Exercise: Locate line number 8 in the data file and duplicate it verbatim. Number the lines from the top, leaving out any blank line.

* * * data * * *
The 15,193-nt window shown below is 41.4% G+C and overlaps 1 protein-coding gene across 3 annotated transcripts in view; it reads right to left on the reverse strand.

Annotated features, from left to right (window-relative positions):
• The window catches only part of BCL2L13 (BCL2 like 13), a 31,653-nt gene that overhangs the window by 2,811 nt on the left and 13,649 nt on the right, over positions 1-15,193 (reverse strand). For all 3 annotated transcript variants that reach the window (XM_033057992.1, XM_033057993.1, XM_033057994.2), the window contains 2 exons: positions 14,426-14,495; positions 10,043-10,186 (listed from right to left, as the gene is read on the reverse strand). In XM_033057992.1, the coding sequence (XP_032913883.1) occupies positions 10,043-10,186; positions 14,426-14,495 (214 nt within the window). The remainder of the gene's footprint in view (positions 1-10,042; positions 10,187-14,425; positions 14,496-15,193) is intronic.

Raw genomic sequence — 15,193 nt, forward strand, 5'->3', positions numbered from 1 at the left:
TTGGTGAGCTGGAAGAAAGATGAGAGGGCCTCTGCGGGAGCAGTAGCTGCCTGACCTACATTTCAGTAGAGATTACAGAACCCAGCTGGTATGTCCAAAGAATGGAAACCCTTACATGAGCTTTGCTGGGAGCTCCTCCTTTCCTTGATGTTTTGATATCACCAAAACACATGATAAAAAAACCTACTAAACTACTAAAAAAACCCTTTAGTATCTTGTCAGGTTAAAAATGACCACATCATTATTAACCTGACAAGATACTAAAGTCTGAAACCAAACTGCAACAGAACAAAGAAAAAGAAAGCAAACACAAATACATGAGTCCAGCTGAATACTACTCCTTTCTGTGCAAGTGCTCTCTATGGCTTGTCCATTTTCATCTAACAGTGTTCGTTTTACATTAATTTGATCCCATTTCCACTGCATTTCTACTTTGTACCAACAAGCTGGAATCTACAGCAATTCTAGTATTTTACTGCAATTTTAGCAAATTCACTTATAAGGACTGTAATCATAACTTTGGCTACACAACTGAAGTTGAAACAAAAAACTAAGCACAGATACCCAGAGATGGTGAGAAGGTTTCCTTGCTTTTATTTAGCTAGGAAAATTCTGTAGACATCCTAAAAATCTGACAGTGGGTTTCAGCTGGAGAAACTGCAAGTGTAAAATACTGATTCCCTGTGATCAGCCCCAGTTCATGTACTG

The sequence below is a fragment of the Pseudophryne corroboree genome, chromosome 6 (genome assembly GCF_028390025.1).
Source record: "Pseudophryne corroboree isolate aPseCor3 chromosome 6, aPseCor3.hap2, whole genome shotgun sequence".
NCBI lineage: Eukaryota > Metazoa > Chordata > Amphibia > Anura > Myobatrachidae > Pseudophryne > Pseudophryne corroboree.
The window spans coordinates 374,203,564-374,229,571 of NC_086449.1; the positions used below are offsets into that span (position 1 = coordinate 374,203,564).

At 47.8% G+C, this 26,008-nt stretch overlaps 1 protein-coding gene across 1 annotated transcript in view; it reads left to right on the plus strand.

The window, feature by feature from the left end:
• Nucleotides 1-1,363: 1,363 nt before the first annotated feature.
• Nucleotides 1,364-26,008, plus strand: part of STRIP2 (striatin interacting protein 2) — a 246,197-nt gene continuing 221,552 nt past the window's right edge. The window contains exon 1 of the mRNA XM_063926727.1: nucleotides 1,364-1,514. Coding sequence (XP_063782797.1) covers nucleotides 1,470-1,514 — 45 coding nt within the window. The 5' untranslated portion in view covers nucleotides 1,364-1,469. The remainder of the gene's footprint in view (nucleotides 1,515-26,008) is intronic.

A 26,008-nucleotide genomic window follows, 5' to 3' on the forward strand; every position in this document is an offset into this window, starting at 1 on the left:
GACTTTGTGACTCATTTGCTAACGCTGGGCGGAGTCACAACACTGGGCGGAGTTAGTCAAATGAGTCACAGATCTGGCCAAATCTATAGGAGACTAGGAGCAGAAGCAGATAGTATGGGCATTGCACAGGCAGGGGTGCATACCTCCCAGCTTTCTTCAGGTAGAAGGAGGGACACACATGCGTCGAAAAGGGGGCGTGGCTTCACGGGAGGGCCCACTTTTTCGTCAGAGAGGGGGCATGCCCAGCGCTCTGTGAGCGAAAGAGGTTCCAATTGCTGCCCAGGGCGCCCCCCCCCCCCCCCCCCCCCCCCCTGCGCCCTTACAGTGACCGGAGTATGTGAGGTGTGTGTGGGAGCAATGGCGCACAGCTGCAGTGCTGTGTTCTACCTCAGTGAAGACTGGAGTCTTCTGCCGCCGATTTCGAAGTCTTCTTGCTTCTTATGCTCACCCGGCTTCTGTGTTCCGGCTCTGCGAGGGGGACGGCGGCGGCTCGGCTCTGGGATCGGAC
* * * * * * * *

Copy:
NCBI lineage: Eukaryota > Metazoa > Chordata > Amphibia > Anura > Myobatrachidae > Pseudophryne > Pseudophryne corroboree.